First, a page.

Trend Micro detected a new variant of Android Remote Access Tool (AndroRAT) (identified as ANDROIDOS_ANDRORAT.HRXC) that has the ability to inject root exploits to perform malicious tasks such as silent installation, shell command execution, WiFi password collection, and screen capture. This AndroRAT targets CVE-2015-1805, a publicly disclosed vulnerability in 2016 that allows attackers to penetrate a number of older Android devices to perform its privilege escalation.Read More
Mobile Threat Response Team
We have been seeing attacks that spy on and steal data from specific targets on the mobile platform since late 2017. We discovered the malicious apps victimizing Android users in India, and believe a hacking group—one previously known for victimizing government officials—carried out the attacks. We identified these malicious apps as PoriewSpy (detected by Trend Micro as ANDROIDOS_PORIEWSPY.HRX). We also suspect that the group used malicious apps built using DroidJack or SandroRAT (detected as ANDROIDOS_SANRAT.A), based on similarities in their command-and-control (C&C) server. DroidJack is a remote access Trojan (RAT) that allows intruders to take full control of a user’s Android device when installed.Read More
Android malware like ransomware exemplify how the platform can be lucrative for cybercriminals. But there are also other threats stirring up as of late: attacks that spy on and steal data from specific targets, crossing over between desktops and mobile devices.
Take for instance several malicious apps we came across with cyberespionage capabilities, which were targeting Arabic-speaking users or Middle Eastern countries. These were published on Google Play — but have since been taken down — and third-party app marketplaces. We named these malicious apps AnubisSpy (ANDROIDOS_ANUBISSPY) as all the malware’s payload is a package called watchdog.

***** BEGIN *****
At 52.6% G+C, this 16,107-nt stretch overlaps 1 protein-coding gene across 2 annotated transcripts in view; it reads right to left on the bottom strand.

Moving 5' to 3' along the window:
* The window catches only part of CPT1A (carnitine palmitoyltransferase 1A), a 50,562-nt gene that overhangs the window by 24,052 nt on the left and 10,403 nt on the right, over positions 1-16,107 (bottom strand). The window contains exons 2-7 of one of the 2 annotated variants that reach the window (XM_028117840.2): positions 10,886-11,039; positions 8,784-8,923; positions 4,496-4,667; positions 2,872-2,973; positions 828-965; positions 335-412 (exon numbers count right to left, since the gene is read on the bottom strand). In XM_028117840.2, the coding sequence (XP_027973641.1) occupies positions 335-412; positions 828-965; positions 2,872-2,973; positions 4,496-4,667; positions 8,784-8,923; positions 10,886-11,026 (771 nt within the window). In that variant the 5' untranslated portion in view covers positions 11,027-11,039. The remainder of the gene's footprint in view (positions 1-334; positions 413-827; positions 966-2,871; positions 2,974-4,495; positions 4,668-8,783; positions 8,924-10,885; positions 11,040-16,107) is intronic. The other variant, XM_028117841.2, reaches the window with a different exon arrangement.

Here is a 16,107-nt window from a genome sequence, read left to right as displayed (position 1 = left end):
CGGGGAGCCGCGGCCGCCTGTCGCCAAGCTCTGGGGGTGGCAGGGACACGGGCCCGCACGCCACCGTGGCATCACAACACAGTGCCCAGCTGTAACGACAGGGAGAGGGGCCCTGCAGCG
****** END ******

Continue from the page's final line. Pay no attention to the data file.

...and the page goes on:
We construe AnubisSpy to be linked to the cyberespionage campaign Sphinx (APT-C-15) based on shared file structures and command-and-control (C&C) server as well as targets. It’s also possible that while AnubisSpy’s operators may also be Sphinx’s, they could be running separate but similar campaigns.Read More
We covered iXintpwn/YJSNPI in a previous blog post and looked into how it renders an iOS device unresponsive by overflowing it with icons. This threat comes in the form of an unsigned profile that crashes the standard application that manages the iOS home screen when installed. The malicious profile also exploits certain features to make iXintpwn/YJSNPI more difficult to uninstall.
We recently discovered a new variant of iXintpwn/YJSNPI (detected by Trend Micro as IOS_YJSNPI.A) that uses a signed profile to conduct different attacks compared to its predecessor. IOS_YJSNPI.A is extracted from either of the two app stores—hxxp://m[.]3454[.]com and hxxp://m[.]973[.]com. Based on our analysis, this new variant’s main purpose is not to damage users’ operating systems, but to lure users into downloading repackaged apps.Read More